Water Mosaic echoes from home

pondering the mysteries, simplicity, and humor of life

Thursday, April 21, 2005

Who Own's Culture

On April 7th, the New York Public Library was the site of a dialogue between Harvard law professor Lawrence Lessig and Wilco frontman Jeff Tweedy. The title of their conversation was Who Owns Culture. I didn’t attend this venue but read several articles relating to the event. In regards to the "illegal" free downloading of music, it seems as if Napster’s family tree includes such historical items as the player piano, Edison’s wax phonograms radio, Xerox machines, and the Sony Betamax, the world’s first stand-alone VCR, each of which raised questions of duplicating artistic products. In each case, the law sided with the “pirates,” finding a way to strike a balance between the users of new technology and the rights of songwriters and performers.

Now our “friends” on the bench have deserted the latest pirates. Instead of acknowledging the unstoppable force that is the Internet and allowing the law to adapt accordingly, Lessig observed that there is a “demand imposed by the law that the technology fit the old law,” driven by corporate interests. Over the past few years, the record industry has filed lawsuits against peer-to-peer file shares, 7,704 to be exact. The film industry, following in their footsteps, is about ready to unleash a wave of lawsuits among movie file sharers. Even Jack Valenti, of the Motion Picture Association of America equates opposing piracy with combating terrorism. Is this hyper-intense opposition to new technologies as tantamount to “DDT spraying to kill a gnat?”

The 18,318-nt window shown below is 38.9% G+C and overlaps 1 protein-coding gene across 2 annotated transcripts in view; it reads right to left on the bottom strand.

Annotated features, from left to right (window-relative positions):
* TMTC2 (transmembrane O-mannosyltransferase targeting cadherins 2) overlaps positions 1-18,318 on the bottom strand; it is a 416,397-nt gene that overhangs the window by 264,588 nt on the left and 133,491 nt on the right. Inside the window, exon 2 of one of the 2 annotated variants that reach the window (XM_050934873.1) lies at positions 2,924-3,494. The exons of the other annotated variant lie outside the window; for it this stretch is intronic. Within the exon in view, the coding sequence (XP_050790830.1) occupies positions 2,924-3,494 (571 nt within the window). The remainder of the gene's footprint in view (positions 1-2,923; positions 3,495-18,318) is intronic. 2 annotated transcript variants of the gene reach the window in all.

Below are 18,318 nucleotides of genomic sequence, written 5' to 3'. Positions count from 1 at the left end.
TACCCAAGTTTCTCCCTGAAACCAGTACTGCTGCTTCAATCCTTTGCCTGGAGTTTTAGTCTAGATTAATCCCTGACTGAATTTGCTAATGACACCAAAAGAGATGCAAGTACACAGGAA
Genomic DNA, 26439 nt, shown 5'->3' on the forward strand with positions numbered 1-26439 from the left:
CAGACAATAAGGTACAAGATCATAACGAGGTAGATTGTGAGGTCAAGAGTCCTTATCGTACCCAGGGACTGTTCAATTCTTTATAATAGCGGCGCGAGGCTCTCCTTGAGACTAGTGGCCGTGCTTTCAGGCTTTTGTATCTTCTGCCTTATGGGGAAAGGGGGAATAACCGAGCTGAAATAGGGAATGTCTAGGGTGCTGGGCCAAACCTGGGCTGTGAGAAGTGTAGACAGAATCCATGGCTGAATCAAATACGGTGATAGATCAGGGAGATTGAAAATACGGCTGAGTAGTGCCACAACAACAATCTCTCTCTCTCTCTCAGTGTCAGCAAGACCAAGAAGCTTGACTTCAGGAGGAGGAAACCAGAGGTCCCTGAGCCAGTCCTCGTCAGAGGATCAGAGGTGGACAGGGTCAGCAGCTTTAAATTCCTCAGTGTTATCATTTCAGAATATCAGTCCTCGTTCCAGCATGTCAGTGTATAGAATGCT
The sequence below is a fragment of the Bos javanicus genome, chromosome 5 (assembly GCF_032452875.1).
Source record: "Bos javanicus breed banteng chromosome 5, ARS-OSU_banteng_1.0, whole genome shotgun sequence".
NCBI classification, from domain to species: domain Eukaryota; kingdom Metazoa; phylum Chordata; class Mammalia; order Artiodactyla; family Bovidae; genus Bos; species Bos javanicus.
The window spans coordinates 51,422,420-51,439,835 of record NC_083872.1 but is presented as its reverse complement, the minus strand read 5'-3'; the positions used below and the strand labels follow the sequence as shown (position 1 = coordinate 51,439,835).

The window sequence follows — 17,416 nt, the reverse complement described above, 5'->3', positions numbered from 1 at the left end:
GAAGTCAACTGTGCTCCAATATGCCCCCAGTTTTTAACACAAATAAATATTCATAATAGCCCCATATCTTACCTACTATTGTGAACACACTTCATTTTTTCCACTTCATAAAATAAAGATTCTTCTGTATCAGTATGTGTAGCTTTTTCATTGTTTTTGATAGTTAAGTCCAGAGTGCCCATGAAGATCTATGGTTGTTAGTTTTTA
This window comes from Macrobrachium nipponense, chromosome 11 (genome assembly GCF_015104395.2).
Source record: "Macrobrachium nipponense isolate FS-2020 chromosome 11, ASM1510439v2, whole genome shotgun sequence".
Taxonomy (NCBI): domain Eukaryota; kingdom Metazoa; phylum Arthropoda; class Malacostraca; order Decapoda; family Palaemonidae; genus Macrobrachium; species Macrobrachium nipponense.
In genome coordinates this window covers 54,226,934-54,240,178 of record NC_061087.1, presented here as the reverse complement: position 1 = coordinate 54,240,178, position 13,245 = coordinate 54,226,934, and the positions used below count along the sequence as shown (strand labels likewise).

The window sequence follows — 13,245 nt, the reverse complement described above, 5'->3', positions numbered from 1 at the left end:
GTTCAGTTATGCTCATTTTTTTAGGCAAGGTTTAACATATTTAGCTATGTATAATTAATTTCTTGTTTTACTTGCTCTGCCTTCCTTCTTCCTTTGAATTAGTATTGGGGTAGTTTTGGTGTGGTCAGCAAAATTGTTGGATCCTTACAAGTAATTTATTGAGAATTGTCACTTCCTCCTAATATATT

If you know much about Wilco, you know that they are somewhat “pioneers” to this whole Internet streaming, downloading music idea. After being dropped by their label, they decided to use the Internet almost as a last effort to make their music available to the public. Once it was out, they toured and realized that many in the audience were singing along with these “unreleased” songs. Ultimately, they resigned with Nonesuch Records, a subsidiary to their former label, and the album that was previously streamed now has gone gold (sold over 500,000 units). So for Tweedy, he would rather have people listen to his art and dislike it, than have people who can’t listen because they can’t afford it.

What I enjoyed about their dialogue was something Tweedy said. “Once you create something and you’ve made it, it doesn’t exist except in the consciousness of the listener….That’s were it is finished. When someone downloads a piece of music, its just that until the listener puts that music back together with their own ears, their own minds and subjective experiences. Each one of you [listener] has about 50% investment in any event of music making. If you listen, you are a part of it.”So I guess the question of who own's culture would be "us."

Lessig makes a valid point that kids indulging in new opportunities born of new technologies need an environment conducive to creation. I’ve had Copyright Law in college and it was an extremely sticky subject at the time. Copyright Law in and of itself is sticky. I don’t think it has any gotten clearer. Are artists starving because their music is online for free? Maybe, I don’t know. I do know that the Internet has introduced me to several artists that I would have never heard of and I enjoy very much, therefore I have bought their albums. One thing I do know is that if Metallica and Dr. Dre (wealthy musicians) are whining about their music being “illegally” downloaded and they are not getting paid, then something is definitely wrong with that picture.